But "Pretty" the town is. Next time we visit hopefully I'll have more luck with bringing back photographic proof of the fact.

Thanks for dropping by!


Old School

I'm very "old school" - 'have been as long as I can remember. (Probably many knitters are inclined at least a little bit in that direction don't you think?)

So its probably not surprising that I'm becoming more interested in the kind of wool from which the craft originated and blossomed and patterns that are serviceable as well as fashionable. I want to work with and wear wool chosen for the attributes of a minimally processed fleece. I'm keen to have a wardrobe with the warmth of wool through the autumn and early spring without turning to the thermostat to keep me comfortable. Hence my interest in a designer like Kate Davies who wears her knits to hike up mist shrouded Scottish mountains, camp alongside chilly Lochs and stride to the shops for this or that.

So, as I posted a while ago, I decided to knit Kate Davie's "Deco", in the same Blacker Corriedale (a "fine, crimpy yarn soft enough to wear next to the skin") she used.  Spun at a mill in Cornwall on the Devon border, the fleeces originate in the Faulkland Islands.

The company that produces the yarn...

...believe(s) in buying and making local, and are convinced there is a future for high-quality UK-manufactured goods:
  • We source almost everything from Britain and we make only here, too;
How old school is that? I love it!

But as I placed my order on line I discovered the delivery rate was almost identical to the cost of the yarn so, as the site recommends, I contacted them by email for a delivery quote using "Royal Mail" rather than a delivery company.

That rate was quickly quoted as 12 rather than 32 pounds but to get that rate I have to place the order by phone or write them a note and submit it by mail.

Guess which alternative I chose...

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Lesson Learned

Last night I knit Finger Two!
 But with this being my first attempt at knitting gloves I didn't know enough as I was casting on for the finger not to leave a huge hole between it and its neighbour Finger One.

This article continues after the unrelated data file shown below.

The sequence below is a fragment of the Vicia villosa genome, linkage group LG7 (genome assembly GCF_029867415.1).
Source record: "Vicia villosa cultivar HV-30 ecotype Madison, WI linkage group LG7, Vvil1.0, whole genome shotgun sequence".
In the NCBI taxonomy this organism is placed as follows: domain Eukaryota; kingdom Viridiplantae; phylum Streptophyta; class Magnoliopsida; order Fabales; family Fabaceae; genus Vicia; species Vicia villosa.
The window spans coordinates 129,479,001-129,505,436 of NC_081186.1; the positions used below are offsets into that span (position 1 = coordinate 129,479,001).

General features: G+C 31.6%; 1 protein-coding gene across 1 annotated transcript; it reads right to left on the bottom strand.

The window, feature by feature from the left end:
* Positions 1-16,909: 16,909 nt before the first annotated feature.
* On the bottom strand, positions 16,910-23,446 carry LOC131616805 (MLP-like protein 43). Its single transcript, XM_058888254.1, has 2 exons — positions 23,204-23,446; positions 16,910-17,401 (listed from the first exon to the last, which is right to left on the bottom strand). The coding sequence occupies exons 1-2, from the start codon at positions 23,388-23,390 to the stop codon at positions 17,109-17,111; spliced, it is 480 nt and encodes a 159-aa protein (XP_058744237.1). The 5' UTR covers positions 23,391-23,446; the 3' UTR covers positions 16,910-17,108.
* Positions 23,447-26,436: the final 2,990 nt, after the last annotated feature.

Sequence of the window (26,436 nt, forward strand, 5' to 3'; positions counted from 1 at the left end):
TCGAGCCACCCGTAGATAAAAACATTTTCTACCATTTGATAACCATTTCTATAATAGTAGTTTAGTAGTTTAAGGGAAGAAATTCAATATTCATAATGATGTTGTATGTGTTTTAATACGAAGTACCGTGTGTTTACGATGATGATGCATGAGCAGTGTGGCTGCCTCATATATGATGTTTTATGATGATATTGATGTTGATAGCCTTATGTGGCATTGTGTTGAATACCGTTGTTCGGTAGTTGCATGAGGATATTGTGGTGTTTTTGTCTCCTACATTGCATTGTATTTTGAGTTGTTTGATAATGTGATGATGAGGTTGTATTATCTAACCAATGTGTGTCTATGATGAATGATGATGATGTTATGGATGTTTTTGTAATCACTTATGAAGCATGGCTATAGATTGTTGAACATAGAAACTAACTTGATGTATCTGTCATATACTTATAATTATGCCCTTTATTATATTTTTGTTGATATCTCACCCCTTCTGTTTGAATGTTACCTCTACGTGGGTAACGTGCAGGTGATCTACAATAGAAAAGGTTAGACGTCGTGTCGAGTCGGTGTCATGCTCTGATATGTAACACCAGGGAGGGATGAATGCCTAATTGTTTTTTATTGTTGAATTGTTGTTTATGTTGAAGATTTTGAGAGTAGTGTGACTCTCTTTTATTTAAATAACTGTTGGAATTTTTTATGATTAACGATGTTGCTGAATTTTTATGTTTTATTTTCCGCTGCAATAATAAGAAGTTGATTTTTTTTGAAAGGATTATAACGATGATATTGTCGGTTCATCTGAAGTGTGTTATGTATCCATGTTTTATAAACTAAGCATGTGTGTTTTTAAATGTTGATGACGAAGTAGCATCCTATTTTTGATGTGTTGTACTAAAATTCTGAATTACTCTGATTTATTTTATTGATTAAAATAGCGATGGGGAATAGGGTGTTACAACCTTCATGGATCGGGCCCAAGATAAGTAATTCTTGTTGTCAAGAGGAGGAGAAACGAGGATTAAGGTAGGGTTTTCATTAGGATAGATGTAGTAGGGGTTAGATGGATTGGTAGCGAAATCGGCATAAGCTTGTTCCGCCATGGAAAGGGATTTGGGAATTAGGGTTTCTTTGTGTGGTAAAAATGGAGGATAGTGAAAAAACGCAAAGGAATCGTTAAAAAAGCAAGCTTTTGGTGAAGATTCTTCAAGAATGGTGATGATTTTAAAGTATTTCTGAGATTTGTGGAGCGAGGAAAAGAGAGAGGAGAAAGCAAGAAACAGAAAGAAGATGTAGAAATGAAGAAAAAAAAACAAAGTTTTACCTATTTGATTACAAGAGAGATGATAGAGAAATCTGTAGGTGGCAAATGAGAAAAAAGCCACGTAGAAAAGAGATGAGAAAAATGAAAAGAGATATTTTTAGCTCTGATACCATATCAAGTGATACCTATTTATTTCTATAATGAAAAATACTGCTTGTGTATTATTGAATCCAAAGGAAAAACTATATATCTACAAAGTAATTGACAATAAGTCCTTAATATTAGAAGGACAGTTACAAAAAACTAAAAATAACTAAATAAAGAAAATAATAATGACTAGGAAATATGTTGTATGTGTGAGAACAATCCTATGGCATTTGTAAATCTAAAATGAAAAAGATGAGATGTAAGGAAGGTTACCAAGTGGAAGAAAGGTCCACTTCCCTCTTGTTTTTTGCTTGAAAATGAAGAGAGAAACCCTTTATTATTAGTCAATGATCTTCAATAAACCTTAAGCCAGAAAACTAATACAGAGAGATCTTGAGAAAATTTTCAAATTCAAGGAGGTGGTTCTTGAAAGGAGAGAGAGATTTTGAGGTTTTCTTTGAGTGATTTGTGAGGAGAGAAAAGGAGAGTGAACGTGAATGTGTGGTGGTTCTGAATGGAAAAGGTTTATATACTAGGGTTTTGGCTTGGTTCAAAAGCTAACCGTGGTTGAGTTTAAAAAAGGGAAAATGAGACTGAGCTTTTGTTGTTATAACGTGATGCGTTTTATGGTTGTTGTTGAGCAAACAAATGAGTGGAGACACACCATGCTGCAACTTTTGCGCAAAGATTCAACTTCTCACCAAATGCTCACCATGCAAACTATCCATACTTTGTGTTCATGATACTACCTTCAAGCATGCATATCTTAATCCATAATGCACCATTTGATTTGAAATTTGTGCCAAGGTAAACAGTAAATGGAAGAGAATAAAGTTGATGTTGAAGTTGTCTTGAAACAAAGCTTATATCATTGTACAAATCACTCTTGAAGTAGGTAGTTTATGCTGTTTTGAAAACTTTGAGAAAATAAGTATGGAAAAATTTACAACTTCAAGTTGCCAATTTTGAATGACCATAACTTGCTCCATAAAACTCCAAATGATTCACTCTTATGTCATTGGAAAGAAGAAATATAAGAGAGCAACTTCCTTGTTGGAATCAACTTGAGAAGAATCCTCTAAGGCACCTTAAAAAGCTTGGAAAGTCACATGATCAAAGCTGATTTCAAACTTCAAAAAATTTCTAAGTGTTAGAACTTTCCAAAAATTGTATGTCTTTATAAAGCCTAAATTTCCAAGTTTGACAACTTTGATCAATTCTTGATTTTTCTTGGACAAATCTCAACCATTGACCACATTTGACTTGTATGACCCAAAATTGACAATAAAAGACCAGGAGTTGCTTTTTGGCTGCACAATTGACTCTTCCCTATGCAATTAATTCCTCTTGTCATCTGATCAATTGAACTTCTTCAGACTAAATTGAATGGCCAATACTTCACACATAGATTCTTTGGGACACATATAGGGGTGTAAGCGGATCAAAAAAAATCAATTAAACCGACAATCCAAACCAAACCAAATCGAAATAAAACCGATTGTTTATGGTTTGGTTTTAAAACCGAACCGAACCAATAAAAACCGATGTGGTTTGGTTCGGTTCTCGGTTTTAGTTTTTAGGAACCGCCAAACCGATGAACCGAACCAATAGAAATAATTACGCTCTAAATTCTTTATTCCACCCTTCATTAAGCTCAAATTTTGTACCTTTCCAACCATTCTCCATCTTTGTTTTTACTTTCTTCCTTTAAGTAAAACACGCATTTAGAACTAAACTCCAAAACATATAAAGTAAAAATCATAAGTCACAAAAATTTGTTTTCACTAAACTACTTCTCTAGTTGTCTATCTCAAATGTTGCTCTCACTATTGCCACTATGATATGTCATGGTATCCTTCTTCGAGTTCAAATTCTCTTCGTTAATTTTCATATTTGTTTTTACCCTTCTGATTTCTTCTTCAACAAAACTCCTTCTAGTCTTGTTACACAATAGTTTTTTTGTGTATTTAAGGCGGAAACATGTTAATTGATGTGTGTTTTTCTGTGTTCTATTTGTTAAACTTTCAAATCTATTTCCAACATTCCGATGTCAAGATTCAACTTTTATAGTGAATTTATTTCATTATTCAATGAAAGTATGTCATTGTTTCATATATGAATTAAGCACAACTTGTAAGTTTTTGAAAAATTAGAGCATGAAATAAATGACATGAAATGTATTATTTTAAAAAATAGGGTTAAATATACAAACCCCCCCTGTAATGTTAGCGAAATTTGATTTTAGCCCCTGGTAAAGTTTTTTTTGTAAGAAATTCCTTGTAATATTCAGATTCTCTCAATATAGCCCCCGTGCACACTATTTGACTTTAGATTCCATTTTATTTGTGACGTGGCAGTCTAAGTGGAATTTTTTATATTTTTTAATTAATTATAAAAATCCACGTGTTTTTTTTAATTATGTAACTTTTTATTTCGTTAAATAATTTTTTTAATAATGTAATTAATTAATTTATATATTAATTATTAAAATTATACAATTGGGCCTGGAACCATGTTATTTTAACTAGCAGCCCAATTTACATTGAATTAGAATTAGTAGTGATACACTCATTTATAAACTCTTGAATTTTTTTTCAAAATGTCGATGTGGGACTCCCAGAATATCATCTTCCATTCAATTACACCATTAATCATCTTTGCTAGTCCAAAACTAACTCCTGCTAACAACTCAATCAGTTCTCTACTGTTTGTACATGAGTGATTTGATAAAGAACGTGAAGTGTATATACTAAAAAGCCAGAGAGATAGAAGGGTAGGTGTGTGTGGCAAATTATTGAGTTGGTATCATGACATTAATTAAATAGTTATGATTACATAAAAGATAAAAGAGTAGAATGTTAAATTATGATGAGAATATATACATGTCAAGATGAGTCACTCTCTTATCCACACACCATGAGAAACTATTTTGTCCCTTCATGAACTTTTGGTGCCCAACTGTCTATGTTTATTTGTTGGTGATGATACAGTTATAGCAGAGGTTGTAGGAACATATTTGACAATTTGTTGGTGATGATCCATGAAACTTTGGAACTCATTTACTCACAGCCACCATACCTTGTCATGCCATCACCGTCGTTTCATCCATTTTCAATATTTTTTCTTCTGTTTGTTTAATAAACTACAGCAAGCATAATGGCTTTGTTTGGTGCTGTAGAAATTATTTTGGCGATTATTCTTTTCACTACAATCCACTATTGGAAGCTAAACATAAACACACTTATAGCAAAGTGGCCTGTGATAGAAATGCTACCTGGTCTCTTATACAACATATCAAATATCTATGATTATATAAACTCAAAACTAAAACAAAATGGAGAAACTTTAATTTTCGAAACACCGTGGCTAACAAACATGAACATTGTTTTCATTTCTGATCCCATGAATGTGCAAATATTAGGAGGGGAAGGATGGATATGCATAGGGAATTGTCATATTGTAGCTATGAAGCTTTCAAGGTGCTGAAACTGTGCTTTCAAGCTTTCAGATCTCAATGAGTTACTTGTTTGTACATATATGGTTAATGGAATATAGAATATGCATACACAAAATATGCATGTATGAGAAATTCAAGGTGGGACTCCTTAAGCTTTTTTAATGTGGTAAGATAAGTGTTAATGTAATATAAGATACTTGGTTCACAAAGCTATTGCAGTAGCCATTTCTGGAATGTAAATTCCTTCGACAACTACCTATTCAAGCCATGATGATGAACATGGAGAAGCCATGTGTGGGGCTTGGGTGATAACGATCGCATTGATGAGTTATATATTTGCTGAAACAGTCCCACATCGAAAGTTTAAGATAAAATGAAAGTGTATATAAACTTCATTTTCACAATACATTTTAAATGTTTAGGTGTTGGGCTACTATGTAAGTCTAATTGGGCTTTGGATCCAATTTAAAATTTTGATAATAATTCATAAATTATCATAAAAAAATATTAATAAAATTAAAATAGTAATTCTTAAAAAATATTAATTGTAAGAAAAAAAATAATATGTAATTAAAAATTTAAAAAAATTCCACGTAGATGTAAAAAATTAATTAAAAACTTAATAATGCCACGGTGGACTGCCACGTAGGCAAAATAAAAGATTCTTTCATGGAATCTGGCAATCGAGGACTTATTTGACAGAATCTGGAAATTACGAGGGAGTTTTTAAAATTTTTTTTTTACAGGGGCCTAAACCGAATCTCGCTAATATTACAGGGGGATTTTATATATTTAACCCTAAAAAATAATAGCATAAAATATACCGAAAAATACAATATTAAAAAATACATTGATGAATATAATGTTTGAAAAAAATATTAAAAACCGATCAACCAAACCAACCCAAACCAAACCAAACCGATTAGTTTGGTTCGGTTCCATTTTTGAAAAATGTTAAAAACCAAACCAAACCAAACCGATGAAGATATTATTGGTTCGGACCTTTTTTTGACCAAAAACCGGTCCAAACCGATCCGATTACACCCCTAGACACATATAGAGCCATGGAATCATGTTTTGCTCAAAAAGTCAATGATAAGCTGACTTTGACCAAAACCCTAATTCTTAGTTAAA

It was an innocent mistake (different from my more usual "I just wasn't thinking" type of error) so I'm not going to beat myself up too badly about it. I'' just consider it a lesson learned, rip it out and try to do it right the second time.

Thanks for dropping by!


Guess What!

I made a finger! (And (most of) a glove to put it on!)


Getting Organized

One skein projects are getting so numerous in my queue/stash I'm worried I'll loose track of my plans and waste time duplicating efforts or looking for yarn/pattern combinations for things I've already planned. Yesterday I decided to get a handle on things.

I did some photocopying then bundled and bagged corresponding yarn, needles and patterns. This morning with my first coffee I worked on my Ravelry queue to get it to match those project bags. It feels so great!

Also great is the show of blossoms outside my laundry room window that I enjoyed all the while I worked on this project yesterday!

Next in line for updating in my Ravelry Project Page - 'nothing like "Spring Cleaning"!

Thanks for dropping by!



A while ago I came across designer Kate Davie's blog "Needled".  I happened to arrive there on the anniversary of a massive stroke she suffered while walking to work and her post that day was a moment by moment description of what she happened that day a year earlier.

She is a wonderful writer and it was an interesting account of a young, fit, active woman going through something I generally associate with older people or those with existing risk factors. Still I was looking for knitting blogs so onward I went, leaving the site without bookmarking it or any plans to follow it in future.

Nonetheless I found myself occasionally thinking about her story and then realizing I had never actually looked into her knitting on that first visit.  It took me a while to find it again so when I did I became a follower.

Fast forward a few weeks and I've moved from follower to fan and the shift actually prompted me to do something I've never done before - buy a pattern on line. (I know, I know, I live under a proverbial "rock"!)